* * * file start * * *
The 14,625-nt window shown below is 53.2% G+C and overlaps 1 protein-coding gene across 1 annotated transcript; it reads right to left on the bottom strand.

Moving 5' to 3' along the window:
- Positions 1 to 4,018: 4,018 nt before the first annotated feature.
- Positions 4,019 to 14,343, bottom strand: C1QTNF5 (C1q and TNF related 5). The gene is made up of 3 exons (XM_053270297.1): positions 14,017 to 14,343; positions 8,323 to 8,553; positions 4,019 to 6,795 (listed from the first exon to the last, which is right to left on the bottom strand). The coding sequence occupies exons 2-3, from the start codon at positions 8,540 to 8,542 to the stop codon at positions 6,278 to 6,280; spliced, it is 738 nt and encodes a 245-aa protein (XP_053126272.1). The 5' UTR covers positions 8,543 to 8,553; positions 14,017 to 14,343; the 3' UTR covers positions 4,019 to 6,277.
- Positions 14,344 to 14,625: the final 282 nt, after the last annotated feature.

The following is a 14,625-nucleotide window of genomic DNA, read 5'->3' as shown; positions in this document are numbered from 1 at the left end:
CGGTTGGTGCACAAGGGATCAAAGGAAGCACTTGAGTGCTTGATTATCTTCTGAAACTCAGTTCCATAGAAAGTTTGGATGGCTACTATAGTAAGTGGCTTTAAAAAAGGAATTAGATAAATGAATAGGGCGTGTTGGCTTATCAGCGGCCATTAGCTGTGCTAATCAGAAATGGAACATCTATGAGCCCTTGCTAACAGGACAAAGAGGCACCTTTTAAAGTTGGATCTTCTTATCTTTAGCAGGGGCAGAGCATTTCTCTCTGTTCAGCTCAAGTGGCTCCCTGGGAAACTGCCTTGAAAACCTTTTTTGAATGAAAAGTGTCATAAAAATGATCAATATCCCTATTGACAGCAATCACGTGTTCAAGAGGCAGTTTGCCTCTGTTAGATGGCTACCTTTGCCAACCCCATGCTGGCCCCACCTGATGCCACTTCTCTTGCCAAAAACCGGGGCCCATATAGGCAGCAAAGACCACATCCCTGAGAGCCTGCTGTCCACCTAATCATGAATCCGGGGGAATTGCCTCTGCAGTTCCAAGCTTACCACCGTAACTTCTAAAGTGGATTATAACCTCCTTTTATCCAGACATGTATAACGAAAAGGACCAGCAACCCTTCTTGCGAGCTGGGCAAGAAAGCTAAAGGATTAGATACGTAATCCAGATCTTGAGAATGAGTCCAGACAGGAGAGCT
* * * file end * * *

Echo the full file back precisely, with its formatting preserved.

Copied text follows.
The 14,625-nt window shown below is 53.2% G+C and overlaps 1 protein-coding gene across 1 annotated transcript; it reads right to left on the bottom strand.

Moving 5' to 3' along the window:
- Positions 1 to 4,018: 4,018 nt before the first annotated feature.
- Positions 4,019 to 14,343, bottom strand: C1QTNF5 (C1q and TNF related 5). The gene is made up of 3 exons (XM_053270297.1): positions 14,017 to 14,343; positions 8,323 to 8,553; positions 4,019 to 6,795 (listed from the first exon to the last, which is right to left on the bottom strand). The coding sequence occupies exons 2-3, from the start codon at positions 8,540 to 8,542 to the stop codon at positions 6,278 to 6,280; spliced, it is 738 nt and encodes a 245-aa protein (XP_053126272.1). The 5' UTR covers positions 8,543 to 8,553; positions 14,017 to 14,343; the 3' UTR covers positions 4,019 to 6,277.
- Positions 14,344 to 14,625: the final 282 nt, after the last annotated feature.

The following is a 14,625-nucleotide window of genomic DNA, read 5'->3' as shown; positions in this document are numbered from 1 at the left end:
CGGTTGGTGCACAAGGGATCAAAGGAAGCACTTGAGTGCTTGATTATCTTCTGAAACTCAGTTCCATAGAAAGTTTGGATGGCTACTATAGTAAGTGGCTTTAAAAAAGGAATTAGATAAATGAATAGGGCGTGTTGGCTTATCAGCGGCCATTAGCTGTGCTAATCAGAAATGGAACATCTATGAGCCCTTGCTAACAGGACAAAGAGGCACCTTTTAAAGTTGGATCTTCTTATCTTTAGCAGGGGCAGAGCATTTCTCTCTGTTCAGCTCAAGTGGCTCCCTGGGAAACTGCCTTGAAAACCTTTTTTGAATGAAAAGTGTCATAAAAATGATCAATATCCCTATTGACAGCAATCACGTGTTCAAGAGGCAGTTTGCCTCTGTTAGATGGCTACCTTTGCCAACCCCATGCTGGCCCCACCTGATGCCACTTCTCTTGCCAAAAACCGGGGCCCATATAGGCAGCAAAGACCACATCCCTGAGAGCCTGCTGTCCACCTAATCATGAATCCGGGGGAATTGCCTCTGCAGTTCCAAGCTTACCACCGTAACTTCTAAAGTGGATTATAACCTCCTTTTATCCAGACATGTATAACGAAAAGGACCAGCAACCCTTCTTGCGAGCTGGGCAAGAAAGCTAAAGGATTAGATACGTAATCCAGATCTTGAGAATGAGTCCAGACAGGAGAGCT